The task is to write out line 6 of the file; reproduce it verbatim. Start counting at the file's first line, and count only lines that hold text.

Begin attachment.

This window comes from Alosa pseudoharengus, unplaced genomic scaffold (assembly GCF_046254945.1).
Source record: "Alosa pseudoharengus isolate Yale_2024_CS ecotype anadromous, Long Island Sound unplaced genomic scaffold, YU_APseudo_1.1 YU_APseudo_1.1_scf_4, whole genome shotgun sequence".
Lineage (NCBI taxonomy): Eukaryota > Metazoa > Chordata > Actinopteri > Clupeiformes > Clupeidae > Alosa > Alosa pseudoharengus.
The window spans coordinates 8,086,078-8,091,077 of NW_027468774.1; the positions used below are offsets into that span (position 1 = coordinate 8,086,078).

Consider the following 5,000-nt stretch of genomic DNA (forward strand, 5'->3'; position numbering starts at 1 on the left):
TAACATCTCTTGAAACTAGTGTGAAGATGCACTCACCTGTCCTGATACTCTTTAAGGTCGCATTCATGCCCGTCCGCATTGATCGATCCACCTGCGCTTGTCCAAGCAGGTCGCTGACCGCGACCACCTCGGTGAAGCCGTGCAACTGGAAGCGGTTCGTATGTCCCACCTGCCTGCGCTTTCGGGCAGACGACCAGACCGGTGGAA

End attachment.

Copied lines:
TAACATCTCTTGAAACTAGTGTGAAGATGCACTCACCTGTCCTGATACTCTTTAAGGTCGCATTCATGCCCGTCCGCATTGATCGATCCACCTGCGCTTGTCCAAGCAGGTCGCTGACCGCGACCACCTCGGTGAAGCCGTGCAACTGGAAGCGGTTCGTATGTCCCACCTGCCTGCGCTTTCGGGCAGACGACCAGACCGGTGGAA